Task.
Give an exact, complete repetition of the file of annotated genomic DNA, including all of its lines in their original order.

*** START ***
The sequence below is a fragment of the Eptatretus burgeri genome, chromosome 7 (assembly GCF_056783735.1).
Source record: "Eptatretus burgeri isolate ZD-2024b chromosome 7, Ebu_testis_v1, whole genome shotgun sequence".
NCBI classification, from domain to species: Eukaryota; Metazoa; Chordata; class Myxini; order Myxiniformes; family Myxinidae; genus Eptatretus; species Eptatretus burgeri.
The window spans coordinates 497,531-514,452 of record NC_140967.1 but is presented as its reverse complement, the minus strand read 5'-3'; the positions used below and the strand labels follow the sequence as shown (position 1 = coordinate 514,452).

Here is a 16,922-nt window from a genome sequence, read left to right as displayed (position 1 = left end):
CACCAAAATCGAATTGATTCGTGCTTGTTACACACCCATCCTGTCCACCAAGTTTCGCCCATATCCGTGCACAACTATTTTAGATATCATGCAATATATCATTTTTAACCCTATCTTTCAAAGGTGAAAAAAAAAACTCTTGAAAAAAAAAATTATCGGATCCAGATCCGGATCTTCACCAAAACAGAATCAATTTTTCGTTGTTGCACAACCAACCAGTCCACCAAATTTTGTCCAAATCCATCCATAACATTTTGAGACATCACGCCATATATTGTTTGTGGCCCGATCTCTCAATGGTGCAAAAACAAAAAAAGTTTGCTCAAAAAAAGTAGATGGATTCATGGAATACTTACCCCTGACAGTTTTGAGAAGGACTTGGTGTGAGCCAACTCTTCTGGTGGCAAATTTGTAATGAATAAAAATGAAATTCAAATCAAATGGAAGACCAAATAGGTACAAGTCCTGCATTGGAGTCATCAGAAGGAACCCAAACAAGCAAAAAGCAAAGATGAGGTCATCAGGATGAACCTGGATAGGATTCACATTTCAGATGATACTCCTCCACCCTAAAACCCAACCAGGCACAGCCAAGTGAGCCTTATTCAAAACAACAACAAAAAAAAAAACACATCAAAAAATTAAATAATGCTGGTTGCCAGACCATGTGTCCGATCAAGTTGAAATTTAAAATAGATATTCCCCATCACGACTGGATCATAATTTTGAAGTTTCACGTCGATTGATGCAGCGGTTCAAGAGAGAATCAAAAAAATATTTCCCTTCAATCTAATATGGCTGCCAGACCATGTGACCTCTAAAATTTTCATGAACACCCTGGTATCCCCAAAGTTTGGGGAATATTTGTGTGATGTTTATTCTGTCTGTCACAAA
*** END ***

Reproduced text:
The sequence below is a fragment of the Eptatretus burgeri genome, chromosome 7 (assembly GCF_056783735.1).
Source record: "Eptatretus burgeri isolate ZD-2024b chromosome 7, Ebu_testis_v1, whole genome shotgun sequence".
NCBI classification, from domain to species: Eukaryota; Metazoa; Chordata; class Myxini; order Myxiniformes; family Myxinidae; genus Eptatretus; species Eptatretus burgeri.
The window spans coordinates 497,531-514,452 of record NC_140967.1 but is presented as its reverse complement, the minus strand read 5'-3'; the positions used below and the strand labels follow the sequence as shown (position 1 = coordinate 514,452).

Here is a 16,922-nt window from a genome sequence, read left to right as displayed (position 1 = left end):
CACCAAAATCGAATTGATTCGTGCTTGTTACACACCCATCCTGTCCACCAAGTTTCGCCCATATCCGTGCACAACTATTTTAGATATCATGCAATATATCATTTTTAACCCTATCTTTCAAAGGTGAAAAAAAAAACTCTTGAAAAAAAAAATTATCGGATCCAGATCCGGATCTTCACCAAAACAGAATCAATTTTTCGTTGTTGCACAACCAACCAGTCCACCAAATTTTGTCCAAATCCATCCATAACATTTTGAGACATCACGCCATATATTGTTTGTGGCCCGATCTCTCAATGGTGCAAAAACAAAAAAAGTTTGCTCAAAAAAAGTAGATGGATTCATGGAATACTTACCCCTGACAGTTTTGAGAAGGACTTGGTGTGAGCCAACTCTTCTGGTGGCAAATTTGTAATGAATAAAAATGAAATTCAAATCAAATGGAAGACCAAATAGGTACAAGTCCTGCATTGGAGTCATCAGAAGGAACCCAAACAAGCAAAAAGCAAAGATGAGGTCATCAGGATGAACCTGGATAGGATTCACATTTCAGATGATACTCCTCCACCCTAAAACCCAACCAGGCACAGCCAAGTGAGCCTTATTCAAAACAACAACAAAAAAAAAAACACATCAAAAAATTAAATAATGCTGGTTGCCAGACCATGTGTCCGATCAAGTTGAAATTTAAAATAGATATTCCCCATCACGACTGGATCATAATTTTGAAGTTTCACGTCGATTGATGCAGCGGTTCAAGAGAGAATCAAAAAAATATTTCCCTTCAATCTAATATGGCTGCCAGACCATGTGACCTCTAAAATTTTCATGAACACCCTGGTATCCCCAAAGTTTGGGGAATATTTGTGTGATGTTTATTCTGTCTGTCACAAA